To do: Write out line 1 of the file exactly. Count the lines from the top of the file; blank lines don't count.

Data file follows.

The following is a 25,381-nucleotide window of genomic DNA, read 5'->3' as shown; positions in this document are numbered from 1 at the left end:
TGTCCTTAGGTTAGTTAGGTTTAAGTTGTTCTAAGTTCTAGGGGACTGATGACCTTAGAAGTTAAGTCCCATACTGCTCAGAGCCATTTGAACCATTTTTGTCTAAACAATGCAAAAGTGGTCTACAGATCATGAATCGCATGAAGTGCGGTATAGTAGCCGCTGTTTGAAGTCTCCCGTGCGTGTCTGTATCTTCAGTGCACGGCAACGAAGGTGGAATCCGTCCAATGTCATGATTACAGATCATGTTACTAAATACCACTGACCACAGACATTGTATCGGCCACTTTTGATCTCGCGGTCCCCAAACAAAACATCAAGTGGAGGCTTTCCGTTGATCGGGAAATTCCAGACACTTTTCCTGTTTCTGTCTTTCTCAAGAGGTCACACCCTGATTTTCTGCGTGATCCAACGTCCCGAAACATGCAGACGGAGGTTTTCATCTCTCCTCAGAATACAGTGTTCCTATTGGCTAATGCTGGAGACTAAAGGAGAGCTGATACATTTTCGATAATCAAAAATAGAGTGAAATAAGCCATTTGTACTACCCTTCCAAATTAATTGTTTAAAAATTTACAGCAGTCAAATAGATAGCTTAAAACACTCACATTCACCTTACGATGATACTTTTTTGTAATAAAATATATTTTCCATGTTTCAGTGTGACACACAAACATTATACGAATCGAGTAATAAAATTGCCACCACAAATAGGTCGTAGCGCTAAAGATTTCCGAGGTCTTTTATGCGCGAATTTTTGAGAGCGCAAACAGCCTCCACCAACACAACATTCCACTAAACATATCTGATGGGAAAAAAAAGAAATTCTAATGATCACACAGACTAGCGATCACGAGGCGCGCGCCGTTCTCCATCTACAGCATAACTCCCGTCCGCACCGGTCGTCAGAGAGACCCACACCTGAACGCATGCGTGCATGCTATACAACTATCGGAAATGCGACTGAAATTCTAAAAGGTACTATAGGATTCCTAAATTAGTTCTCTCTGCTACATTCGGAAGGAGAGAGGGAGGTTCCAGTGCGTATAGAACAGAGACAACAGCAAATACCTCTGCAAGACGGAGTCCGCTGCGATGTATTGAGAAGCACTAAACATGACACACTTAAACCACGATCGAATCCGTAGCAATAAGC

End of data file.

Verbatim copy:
The following is a 25,381-nucleotide window of genomic DNA, read 5'->3' as shown; positions in this document are numbered from 1 at the left end: